In the last post about Michael Myers, I talked about how the unstoppable killing machine killed many people in the small town of Haddonfield, Illinois. His first kill was his sister who was in her bedroom. In John Carpenters masterpiece Halloween, we learn that many children believe the house to be haunted. Throughout the rest of the series we learn that the house where Michael Myers made his first kill in is abandoned or impossible to sell all because of what happened. The Myers house is said to be haunted.
Haunted houses go great with the tradition of Halloween that started in the 19th century in London. When Madame Tussaud created an exhibition of wax sculptures of famous people getting their heads cut off during the French Revolution many people in Britain were mortified. This was the year 1802, so many people had probably never seen something like this before. After this, a tradition started to grow around, horror exhibition showing up on Halloween. This tradition really picked up at the start of the 20th century with experimentation of the macabre theme. All over Europe scenes of death that would cause fright became more and more known.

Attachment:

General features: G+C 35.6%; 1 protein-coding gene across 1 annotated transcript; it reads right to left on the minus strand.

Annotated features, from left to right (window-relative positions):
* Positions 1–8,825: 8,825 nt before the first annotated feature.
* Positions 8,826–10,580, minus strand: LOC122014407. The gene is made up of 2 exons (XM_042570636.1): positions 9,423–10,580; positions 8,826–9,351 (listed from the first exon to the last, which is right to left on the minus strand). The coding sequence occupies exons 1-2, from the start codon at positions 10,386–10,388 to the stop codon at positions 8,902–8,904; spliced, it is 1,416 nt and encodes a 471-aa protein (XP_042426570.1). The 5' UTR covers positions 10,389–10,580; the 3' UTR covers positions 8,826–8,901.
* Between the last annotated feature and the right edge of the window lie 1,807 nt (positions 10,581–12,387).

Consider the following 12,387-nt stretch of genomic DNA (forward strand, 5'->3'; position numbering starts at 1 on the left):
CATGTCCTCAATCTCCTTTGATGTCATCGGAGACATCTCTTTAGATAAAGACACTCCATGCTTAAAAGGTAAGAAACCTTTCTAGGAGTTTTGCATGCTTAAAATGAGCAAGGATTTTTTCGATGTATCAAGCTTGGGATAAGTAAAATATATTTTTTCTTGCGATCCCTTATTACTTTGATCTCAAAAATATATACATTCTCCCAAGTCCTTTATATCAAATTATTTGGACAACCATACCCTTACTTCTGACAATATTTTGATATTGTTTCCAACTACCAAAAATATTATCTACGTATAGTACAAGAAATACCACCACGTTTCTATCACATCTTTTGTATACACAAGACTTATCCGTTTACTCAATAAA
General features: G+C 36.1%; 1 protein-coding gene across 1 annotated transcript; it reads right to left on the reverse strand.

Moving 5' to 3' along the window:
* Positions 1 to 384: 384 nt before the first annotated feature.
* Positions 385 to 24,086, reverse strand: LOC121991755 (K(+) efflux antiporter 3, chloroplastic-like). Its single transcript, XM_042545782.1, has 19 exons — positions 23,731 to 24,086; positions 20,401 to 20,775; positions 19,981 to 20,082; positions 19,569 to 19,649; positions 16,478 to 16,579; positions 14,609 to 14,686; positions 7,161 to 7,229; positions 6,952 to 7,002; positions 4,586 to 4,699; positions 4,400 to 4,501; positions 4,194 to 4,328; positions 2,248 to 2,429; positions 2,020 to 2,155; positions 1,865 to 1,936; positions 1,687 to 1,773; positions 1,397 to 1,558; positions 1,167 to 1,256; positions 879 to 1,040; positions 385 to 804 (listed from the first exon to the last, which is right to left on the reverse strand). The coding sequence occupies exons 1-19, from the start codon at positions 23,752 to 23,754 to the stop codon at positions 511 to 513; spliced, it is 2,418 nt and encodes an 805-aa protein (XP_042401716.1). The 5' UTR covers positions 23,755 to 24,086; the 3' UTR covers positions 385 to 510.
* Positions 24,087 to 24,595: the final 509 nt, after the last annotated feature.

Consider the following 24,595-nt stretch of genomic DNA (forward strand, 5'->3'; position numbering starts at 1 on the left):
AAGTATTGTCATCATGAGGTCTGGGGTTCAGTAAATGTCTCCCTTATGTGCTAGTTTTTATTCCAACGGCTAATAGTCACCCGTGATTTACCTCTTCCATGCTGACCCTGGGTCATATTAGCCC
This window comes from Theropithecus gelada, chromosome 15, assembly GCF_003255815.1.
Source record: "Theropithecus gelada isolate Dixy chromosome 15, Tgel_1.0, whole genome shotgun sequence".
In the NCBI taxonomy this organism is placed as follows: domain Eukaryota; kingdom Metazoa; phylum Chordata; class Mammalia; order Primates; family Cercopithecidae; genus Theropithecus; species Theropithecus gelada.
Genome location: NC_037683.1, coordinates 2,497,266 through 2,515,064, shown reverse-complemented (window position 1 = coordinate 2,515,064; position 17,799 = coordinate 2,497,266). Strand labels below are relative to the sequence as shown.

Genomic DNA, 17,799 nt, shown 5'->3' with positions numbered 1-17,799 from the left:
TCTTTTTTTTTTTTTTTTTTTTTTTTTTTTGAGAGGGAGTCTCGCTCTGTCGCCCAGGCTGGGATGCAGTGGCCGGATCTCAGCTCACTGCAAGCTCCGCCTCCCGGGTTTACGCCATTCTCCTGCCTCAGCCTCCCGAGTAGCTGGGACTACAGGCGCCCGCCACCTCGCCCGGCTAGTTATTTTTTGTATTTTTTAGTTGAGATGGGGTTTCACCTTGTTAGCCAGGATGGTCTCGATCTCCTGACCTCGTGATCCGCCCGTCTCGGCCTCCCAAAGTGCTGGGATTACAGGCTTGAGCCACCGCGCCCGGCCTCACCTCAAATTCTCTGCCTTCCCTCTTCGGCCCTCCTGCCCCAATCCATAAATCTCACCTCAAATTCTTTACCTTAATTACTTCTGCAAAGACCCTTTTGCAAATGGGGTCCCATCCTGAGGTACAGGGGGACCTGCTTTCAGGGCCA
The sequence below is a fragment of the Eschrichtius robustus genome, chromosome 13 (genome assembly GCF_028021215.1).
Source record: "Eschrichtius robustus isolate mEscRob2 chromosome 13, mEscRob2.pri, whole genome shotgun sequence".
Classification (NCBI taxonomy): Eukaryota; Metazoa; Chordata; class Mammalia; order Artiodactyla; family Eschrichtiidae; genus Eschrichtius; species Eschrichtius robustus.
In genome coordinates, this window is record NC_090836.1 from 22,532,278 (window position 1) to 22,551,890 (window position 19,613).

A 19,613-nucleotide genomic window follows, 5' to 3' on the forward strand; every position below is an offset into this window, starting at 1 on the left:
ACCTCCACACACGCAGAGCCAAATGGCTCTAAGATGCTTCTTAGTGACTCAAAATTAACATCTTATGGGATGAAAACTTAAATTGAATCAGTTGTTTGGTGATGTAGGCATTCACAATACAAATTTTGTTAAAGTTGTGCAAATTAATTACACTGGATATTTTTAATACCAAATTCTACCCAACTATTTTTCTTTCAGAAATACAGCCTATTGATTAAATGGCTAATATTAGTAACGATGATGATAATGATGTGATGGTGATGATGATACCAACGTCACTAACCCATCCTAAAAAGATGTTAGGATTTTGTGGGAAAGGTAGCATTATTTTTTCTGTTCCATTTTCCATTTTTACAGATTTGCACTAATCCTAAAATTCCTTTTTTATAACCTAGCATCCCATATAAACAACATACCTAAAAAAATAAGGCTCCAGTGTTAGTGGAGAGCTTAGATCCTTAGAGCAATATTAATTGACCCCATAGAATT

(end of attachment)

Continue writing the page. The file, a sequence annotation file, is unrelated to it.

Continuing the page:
During the Great Depression, haunted houses really did start to take off due to vandals. Many people were ruining the night of Halloween by causing fires and breaking windows. So, people started making scary decorations at their houses as a way to distract these vandals. Groups of families would have house to house parties with their basements being decorated. Haunted houses started off as being a macabre display to a phenomenon in October with the theme of Halloween. In all small towns, there is a house that is thought to be haunted, thus playing on the fear of a haunted house.